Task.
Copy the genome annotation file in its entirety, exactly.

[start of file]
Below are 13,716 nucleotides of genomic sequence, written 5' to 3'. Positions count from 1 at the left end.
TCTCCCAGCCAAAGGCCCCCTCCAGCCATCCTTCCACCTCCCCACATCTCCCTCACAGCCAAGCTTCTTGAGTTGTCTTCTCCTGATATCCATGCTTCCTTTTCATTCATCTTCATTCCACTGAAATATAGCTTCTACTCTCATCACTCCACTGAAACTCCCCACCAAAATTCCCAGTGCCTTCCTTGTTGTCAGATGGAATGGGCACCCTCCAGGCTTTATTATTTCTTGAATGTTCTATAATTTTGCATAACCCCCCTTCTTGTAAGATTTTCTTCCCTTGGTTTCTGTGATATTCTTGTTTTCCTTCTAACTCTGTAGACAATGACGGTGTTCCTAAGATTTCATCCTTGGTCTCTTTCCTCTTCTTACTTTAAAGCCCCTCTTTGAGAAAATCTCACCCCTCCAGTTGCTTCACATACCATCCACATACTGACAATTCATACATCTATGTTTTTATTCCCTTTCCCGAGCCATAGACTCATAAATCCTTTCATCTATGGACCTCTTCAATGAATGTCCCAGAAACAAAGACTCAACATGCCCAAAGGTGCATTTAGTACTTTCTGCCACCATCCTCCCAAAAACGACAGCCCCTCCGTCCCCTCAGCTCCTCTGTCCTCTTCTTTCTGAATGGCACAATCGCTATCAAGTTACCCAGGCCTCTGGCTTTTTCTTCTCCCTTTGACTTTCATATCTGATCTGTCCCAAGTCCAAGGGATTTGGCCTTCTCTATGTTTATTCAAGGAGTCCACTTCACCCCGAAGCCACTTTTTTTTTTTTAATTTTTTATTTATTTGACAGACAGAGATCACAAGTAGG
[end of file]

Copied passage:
Below are 13,716 nucleotides of genomic sequence, written 5' to 3'. Positions count from 1 at the left end.
TCTCCCAGCCAAAGGCCCCCTCCAGCCATCCTTCCACCTCCCCACATCTCCCTCACAGCCAAGCTTCTTGAGTTGTCTTCTCCTGATATCCATGCTTCCTTTTCATTCATCTTCATTCCACTGAAATATAGCTTCTACTCTCATCACTCCACTGAAACTCCCCACCAAAATTCCCAGTGCCTTCCTTGTTGTCAGATGGAATGGGCACCCTCCAGGCTTTATTATTTCTTGAATGTTCTATAATTTTGCATAACCCCCCTTCTTGTAAGATTTTCTTCCCTTGGTTTCTGTGATATTCTTGTTTTCCTTCTAACTCTGTAGACAATGACGGTGTTCCTAAGATTTCATCCTTGGTCTCTTTCCTCTTCTTACTTTAAAGCCCCTCTTTGAGAAAATCTCACCCCTCCAGTTGCTTCACATACCATCCACATACTGACAATTCATACATCTATGTTTTTATTCCCTTTCCCGAGCCATAGACTCATAAATCCTTTCATCTATGGACCTCTTCAATGAATGTCCCAGAAACAAAGACTCAACATGCCCAAAGGTGCATTTAGTACTTTCTGCCACCATCCTCCCAAAAACGACAGCCCCTCCGTCCCCTCAGCTCCTCTGTCCTCTTCTTTCTGAATGGCACAATCGCTATCAAGTTACCCAGGCCTCTGGCTTTTTCTTCTCCCTTTGACTTTCATATCTGATCTGTCCCAAGTCCAAGGGATTTGGCCTTCTCTATGTTTATTCAAGGAGTCCACTTCACCCCGAAGCCACTTTTTTTTTTTTAATTTTTTATTTATTTGACAGACAGAGATCACAAGTAGG